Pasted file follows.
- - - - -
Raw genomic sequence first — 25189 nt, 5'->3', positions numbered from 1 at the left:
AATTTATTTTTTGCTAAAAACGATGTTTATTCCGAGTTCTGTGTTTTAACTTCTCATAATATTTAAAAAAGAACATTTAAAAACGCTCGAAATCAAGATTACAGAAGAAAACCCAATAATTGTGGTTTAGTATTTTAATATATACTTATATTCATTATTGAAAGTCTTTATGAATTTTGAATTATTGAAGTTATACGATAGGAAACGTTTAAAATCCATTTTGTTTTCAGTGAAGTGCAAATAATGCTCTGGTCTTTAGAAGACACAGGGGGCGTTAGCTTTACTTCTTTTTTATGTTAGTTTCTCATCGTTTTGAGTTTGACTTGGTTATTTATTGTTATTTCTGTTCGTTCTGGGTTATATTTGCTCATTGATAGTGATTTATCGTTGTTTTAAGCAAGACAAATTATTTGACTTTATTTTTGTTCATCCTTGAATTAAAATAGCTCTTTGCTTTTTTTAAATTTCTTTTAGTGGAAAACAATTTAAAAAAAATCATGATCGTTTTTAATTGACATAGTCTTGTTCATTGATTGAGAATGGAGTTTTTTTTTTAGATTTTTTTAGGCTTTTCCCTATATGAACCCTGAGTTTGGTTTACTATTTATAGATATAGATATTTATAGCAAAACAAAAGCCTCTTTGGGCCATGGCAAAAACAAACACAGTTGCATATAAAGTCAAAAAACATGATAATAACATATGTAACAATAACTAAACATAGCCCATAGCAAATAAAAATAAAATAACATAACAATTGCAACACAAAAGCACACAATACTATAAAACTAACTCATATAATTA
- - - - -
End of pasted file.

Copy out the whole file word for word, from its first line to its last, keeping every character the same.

Raw genomic sequence first — 25189 nt, 5'->3', positions numbered from 1 at the left:
AATTTATTTTTTGCTAAAAACGATGTTTATTCCGAGTTCTGTGTTTTAACTTCTCATAATATTTAAAAAAGAACATTTAAAAACGCTCGAAATCAAGATTACAGAAGAAAACCCAATAATTGTGGTTTAGTATTTTAATATATACTTATATTCATTATTGAAAGTCTTTATGAATTTTGAATTATTGAAGTTATACGATAGGAAACGTTTAAAATCCATTTTGTTTTCAGTGAAGTGCAAATAATGCTCTGGTCTTTAGAAGACACAGGGGGCGTTAGCTTTACTTCTTTTTTATGTTAGTTTCTCATCGTTTTGAGTTTGACTTGGTTATTTATTGTTATTTCTGTTCGTTCTGGGTTATATTTGCTCATTGATAGTGATTTATCGTTGTTTTAAGCAAGACAAATTATTTGACTTTATTTTTGTTCATCCTTGAATTAAAATAGCTCTTTGCTTTTTTTAAATTTCTTTTAGTGGAAAACAATTTAAAAAAAATCATGATCGTTTTTAATTGACATAGTCTTGTTCATTGATTGAGAATGGAGTTTTTTTTTTAGATTTTTTTAGGCTTTTCCCTATATGAACCCTGAGTTTGGTTTACTATTTATAGATATAGATATTTATAGCAAAACAAAAGCCTCTTTGGGCCATGGCAAAAACAAACACAGTTGCATATAAAGTCAAAAAACATGATAATAACATATGTAACAATAACTAAACATAGCCCATAGCAAATAAAAATAAAATAACATAACAATTGCAACACAAAAGCACACAATACTATAAAACTAACTCATATAATTA